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McDonald’s & Customers’ Lives: The Responsible Business’s Performance Indices

More than 550 health professionals and organizations have signed a letter to McDonald’s Corp, asking the maker of Happy Meals to stop marketing junk food to kids and to retire Ronald McDonald today. These advocates have run a full-page ad in six newspapers, stating that McDonald’s has a responsibility for the health of children and that they expect the company to change many of its practices.

McDonald’s has said little in response yet, but in the past their main themes have been: We don’t make the decisions, parents do. Parents tell us they are happy with the choices we offer. We have continued to stay connected to our customers and will respond to their wants and needs. But is this enough? The old saw that we provide what people want and they can make choices for themselves is not the stance of The Responsible Business.

Responsible businesses know that societies, nations, and even they, themselves, depend on the creation of value beyond the demands of consumers. Umair Haque calls this thick value, in contrast to thin value. I call it taking responsibility for the well-being of customers, ensuring that they are able to generate better lives for themselves as the result of their engagement with the business’s offerings. In fact, this is what it means to be value generating: Our products and services result in better lives and, through their use, enable customers and other stakeholders to create more value in the world, themselves. This definition holds universally for all organizations, for-profit and non-profit.

A better life can be assessed in terms of value in three arenas:

1.  Choices

Personal, constituent, and customer relationships increase health, capability, and understanding when they make it possible for the people involved to make better choices for themselves and others. This is the sweet spot of a business or partnership. For example, as businesses create new food products they can educate consumers about how their bodies keep themselves healthy and how they can become healthier. Education increases the number of choices available to consumers by increasing their awareness. More importantly, it also increases consumers’ ableness to make choices based on informed comparisons, which over time leads to ever more profound understanding. Education creates transparency. In marketing, it shines. In the case of McDonald’s, the questions are, Do our offerings improve our customers’ choices about how they and their children live their lives, now and in the future? Can we help educate children to make great choices based on their own understanding and not on the choices we market to them.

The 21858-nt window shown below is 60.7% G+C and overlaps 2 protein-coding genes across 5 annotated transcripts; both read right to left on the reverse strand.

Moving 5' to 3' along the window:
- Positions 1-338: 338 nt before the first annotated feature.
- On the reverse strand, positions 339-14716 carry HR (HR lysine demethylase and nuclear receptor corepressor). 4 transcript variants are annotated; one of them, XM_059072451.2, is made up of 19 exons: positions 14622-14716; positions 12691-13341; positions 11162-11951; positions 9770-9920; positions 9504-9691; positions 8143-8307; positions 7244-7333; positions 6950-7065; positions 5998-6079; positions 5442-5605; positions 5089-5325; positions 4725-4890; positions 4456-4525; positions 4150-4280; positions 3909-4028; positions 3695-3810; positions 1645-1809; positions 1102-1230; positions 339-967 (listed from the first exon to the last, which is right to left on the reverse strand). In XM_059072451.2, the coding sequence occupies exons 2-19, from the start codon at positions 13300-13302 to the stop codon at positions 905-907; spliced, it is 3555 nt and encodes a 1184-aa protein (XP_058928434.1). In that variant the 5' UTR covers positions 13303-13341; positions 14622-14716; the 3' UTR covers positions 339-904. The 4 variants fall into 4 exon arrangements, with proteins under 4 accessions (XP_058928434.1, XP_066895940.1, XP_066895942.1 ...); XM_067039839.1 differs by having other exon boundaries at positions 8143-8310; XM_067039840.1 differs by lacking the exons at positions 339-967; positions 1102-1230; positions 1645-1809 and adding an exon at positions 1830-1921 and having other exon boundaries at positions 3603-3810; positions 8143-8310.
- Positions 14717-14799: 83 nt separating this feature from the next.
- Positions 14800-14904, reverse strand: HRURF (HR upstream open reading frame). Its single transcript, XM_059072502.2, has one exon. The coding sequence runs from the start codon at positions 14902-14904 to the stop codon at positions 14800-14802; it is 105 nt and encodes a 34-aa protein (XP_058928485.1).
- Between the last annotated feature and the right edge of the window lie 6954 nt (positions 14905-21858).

2.  Character

Throughout their lives people grow their abilities to live up to principles and values and manage their behaviors and states of being. Personal, constituent, or customer relationships enable this growth by increasing self-respect and self-determination. For example, most people want to eat right, to provide themselves and their families with really great tasting meals that make them healthier. Businesses accept some responsibility for building character when they show people how and provide them with options that are also principled and emotionally satisfying. For McDonald’s, the question is, Can we give people ways to eat well, enjoy food, and live more closely to their principles and values.

3.  Contribution

All of us want to make a difference with our lives, although many of us have not connected to that idea or to its possibility. When a business is deeply responsible, it makes contributions not only in the arenas of choice and character. It also fosters its customers’ ableness to make meaningful contributions, themselves, as they use its products and because they use them. Responsible businesses provide offerings that are unique and meaningful to pervasively better, more generative families, societies, and ecosystems and to all the systems that create, maintain, and evolve them. Personal, constituent, and customer relationships increase our abilities to be unique and distinctive in the addition of new value into all the areas of life that we affect. For McDonald’s this might consist in asking, How can our employees, contractors, and suppliers actively contribute to better lives and support our customers’ connections to their communities through product creation, education, and the ways we site, develop, and build each new McDonald’s location.

These are the domains in which The Responsible Business holds itself accountable. Responsible businesses know that their charters are to meet these conditions for each and all of their stakeholders—customers; employees, contractors and suppliers; Earth; communities; and investors—without trade-offs, throughout the business, in all aspects of their work. It is mental laziness to claim that this isn’t possible, that there must always be trade-offs. For it turns out that holding to the standard of pervasive improvement of all lives is the only real source of creativity and innovation—for individuals and businesses—and the only guarantee of an organization’s or individual’s non-displaceability.

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